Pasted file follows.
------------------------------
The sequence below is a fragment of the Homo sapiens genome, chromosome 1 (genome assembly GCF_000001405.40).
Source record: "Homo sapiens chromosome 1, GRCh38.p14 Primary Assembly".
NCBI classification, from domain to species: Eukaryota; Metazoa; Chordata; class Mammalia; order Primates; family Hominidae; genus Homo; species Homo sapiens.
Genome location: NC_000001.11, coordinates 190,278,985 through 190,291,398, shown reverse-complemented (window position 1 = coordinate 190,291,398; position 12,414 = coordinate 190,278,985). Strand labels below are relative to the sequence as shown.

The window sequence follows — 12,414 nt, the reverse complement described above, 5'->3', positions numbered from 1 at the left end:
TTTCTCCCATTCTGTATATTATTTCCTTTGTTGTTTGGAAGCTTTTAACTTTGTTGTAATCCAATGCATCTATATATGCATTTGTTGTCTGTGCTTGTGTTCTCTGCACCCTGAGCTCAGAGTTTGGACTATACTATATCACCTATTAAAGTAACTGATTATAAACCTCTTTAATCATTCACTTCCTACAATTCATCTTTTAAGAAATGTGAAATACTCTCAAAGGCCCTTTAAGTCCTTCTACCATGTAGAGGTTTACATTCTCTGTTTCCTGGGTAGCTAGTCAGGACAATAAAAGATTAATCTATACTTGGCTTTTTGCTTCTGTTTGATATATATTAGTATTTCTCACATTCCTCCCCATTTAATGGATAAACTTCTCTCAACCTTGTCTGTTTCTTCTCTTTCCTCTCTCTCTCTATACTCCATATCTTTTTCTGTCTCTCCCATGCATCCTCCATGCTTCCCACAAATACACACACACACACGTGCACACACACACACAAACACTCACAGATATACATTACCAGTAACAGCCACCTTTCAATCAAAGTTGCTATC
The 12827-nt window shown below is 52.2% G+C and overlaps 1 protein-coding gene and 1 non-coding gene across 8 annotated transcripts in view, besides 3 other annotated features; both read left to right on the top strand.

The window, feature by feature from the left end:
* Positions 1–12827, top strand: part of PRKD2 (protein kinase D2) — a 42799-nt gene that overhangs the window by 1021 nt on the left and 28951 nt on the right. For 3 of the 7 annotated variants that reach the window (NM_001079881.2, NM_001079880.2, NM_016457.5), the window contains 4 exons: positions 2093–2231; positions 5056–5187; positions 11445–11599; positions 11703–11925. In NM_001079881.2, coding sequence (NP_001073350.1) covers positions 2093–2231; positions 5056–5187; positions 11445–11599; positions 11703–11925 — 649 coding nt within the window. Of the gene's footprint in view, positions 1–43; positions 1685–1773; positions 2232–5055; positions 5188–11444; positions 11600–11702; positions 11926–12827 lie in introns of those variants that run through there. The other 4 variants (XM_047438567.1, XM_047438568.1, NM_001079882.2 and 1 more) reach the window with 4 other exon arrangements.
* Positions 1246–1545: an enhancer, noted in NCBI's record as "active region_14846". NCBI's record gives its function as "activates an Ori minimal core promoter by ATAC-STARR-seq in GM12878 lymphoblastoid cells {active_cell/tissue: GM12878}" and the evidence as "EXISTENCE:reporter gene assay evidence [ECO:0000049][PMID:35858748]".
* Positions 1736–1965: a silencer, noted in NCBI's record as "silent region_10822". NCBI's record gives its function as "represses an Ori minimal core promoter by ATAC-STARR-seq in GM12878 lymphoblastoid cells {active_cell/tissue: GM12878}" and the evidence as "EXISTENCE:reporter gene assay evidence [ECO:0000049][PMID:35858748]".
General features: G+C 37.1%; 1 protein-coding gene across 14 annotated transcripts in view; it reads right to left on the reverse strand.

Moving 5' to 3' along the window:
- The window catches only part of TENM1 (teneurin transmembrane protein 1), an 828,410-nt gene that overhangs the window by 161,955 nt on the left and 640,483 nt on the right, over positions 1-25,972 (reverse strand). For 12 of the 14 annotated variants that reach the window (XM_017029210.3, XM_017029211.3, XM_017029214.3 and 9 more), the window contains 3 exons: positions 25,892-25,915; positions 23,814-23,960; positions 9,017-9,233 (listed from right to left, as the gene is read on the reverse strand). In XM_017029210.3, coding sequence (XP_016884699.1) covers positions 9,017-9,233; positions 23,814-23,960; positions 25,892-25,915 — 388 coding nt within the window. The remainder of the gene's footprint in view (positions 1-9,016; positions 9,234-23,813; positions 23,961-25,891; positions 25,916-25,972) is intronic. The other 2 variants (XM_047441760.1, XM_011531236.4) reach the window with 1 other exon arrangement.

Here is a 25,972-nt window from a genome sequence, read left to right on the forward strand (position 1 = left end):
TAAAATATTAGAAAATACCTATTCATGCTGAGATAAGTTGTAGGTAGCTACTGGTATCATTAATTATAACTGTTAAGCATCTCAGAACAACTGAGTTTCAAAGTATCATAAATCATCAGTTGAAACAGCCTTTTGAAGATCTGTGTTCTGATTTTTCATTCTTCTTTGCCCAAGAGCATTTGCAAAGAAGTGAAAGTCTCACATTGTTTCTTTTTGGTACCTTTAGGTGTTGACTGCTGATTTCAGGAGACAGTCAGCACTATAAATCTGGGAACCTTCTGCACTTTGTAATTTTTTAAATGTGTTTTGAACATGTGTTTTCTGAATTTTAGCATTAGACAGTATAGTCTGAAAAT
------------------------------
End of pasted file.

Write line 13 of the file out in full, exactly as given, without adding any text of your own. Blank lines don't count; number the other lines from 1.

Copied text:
Moving 5' to 3' along the window: